White people collected pieces of blackness even when they did not wish to directly witness the ongoing violence committed against black people. Many white people are still familiar with minstrel-like memorabilia with oversized red mouths and bulging white eyes — material objects born of white imagination. This offensive and dehumanizing imagery graced the salt and pepper shakers that sat on one’s dining room table and extended to cookie jars, ashtrays, and other collectible figurines. Violent themes persisted alongside “simple” mockery: black children being eaten by alligators or chased up trees or eating watermelon with impossibly wide mouths.
Beyond racist collectibles, trade cards with images of black people were produced as advertisements for a wide assortment of food and household items and collected by white people in the late 1800’s – meaning that white companies have used the racial allure of possessing blackness to sell products for well over a hundred years. Pears’ soap advertisements once suggested comically (to white people) that black people could wash away their blackness with the right lather. Comforting connections between blackness and servility meant that pancakes, cream of wheat, or instant rice sold better to white consumers with a smiling black person as a logo that hinted of slavery.
White people still treat black people like collectibles. We circulate gifs of black people snapping, or crying, or reacting in surprise with their eyes bulging. We pretend these intangible elements of digital culture bear no relation to our long history of collecting racist memorabilia. We laugh at and retweet the outrage of Antoine Dodson (nicknamed the “Bed Intruder”) upon discovering the attempted rape of his sister, turning his words and his image into viral videos that (again) mix themes of vulnerability of black people with “simple” mockery.
We buy our kids trading cards of black athletes and posters with their images and pat ourselves on the back for our participation in “racial progress.” We ignore the way that black athletes are still bought, sold, and traded as what journalist William C. Rhoden calls Forty Million Dollar Slaves. Basketball posters and baseball cards may be less violent representations of blackness to collect (and they represent actual people being “honored”), but they do not bring us closer to black people or their real world experiences. Items that we collect don’t have a point of view. They don’t teach us to see the world through their eyes. They don’t teach us how to care.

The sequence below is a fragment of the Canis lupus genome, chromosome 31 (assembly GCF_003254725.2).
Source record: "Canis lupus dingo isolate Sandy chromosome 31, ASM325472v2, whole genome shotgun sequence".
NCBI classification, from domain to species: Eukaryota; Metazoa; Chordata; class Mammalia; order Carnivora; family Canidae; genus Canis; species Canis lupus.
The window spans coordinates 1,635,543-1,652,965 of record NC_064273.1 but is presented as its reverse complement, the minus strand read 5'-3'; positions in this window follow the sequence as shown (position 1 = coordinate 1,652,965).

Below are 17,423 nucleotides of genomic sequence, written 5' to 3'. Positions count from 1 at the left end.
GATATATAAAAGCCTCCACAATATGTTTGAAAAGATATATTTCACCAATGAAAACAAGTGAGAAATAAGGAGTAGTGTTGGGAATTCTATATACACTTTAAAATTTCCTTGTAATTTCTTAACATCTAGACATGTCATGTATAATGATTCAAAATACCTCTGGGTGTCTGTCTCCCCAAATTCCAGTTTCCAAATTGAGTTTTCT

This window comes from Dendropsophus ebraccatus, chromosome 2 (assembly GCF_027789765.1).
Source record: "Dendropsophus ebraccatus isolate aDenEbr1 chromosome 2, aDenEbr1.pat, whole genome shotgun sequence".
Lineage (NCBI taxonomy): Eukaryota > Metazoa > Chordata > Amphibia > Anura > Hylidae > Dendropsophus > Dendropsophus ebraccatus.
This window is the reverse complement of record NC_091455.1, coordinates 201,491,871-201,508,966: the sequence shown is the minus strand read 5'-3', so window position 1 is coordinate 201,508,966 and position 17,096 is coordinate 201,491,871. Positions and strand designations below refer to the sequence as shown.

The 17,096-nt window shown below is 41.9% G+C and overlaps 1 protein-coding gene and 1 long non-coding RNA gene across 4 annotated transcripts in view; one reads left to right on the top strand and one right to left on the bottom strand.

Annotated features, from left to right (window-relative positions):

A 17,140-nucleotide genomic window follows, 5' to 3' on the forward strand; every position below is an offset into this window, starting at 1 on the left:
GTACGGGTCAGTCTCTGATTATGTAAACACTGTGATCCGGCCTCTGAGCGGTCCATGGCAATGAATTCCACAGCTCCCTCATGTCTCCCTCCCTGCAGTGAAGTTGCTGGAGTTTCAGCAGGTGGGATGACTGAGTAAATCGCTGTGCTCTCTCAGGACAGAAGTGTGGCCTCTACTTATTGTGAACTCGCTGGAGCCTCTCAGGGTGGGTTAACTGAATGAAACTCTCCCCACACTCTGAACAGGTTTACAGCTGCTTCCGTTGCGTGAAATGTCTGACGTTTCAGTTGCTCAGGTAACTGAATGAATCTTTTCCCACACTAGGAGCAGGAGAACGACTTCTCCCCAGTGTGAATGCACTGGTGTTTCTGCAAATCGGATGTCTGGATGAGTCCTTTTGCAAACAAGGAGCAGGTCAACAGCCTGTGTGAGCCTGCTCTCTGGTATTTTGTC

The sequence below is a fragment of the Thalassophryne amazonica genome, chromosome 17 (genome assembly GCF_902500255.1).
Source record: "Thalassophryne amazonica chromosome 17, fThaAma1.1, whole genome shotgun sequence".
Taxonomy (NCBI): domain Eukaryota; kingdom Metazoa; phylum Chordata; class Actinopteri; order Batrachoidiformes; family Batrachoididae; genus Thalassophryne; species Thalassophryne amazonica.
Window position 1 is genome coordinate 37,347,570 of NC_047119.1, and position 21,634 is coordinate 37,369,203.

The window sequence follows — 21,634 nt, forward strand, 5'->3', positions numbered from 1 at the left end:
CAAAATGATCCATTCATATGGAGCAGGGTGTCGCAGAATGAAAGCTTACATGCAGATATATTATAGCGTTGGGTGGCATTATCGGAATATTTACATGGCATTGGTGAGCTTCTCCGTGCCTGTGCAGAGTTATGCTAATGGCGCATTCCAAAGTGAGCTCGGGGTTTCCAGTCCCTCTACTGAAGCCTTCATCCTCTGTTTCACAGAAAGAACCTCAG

The legacy of “collecting” black people also explains the prison industrial complex we now live with and (un)wittingly support. Most people think it’s unconscionable that white people once collected black people as property, but we have so normalized ideas of black criminality that we see no connection to how many black people are now collected in our jails. We are only slowly beginning to pay attention to the fact that our criminal “justice” system continues to lock up innocent black people who don’t have enough money to post bail.
If we want to begin imagining a world in which we do not think this type of racial violence is normal, white people will have to learn to care for black people. We can begin by acknowledging their humanity and by seeking out their multiple histories and their diverse stories. We can directly ask political candidates and state officials who are supposed to protect us all how they will respect black people, their lives, and their experiences.
Now is the time for white people to step back and recognize the role we still play in supporting anti-black violence. Now is the time to learn how to care for the African American community – in ways that put their wellbeing front and center. George Floyd’s killing and the protests his brutal death have inspired are not merely historical events we should care “about” or stories to collect in our newsfeed. White people need to ask themselves what they are doing (financially, personally, and politically) to support and care for black people during this not-at-all unprecedented but incredibly difficult moment.
Jennifer Roth-Gordon is Associate Professor of Anthropology at the University of Arizona and author of Race and the Brazilian Body: Blackness, Whiteness, and Everyday Language in Rio de Janeiro. She is a Public Voices Fellow with the OpEd Project.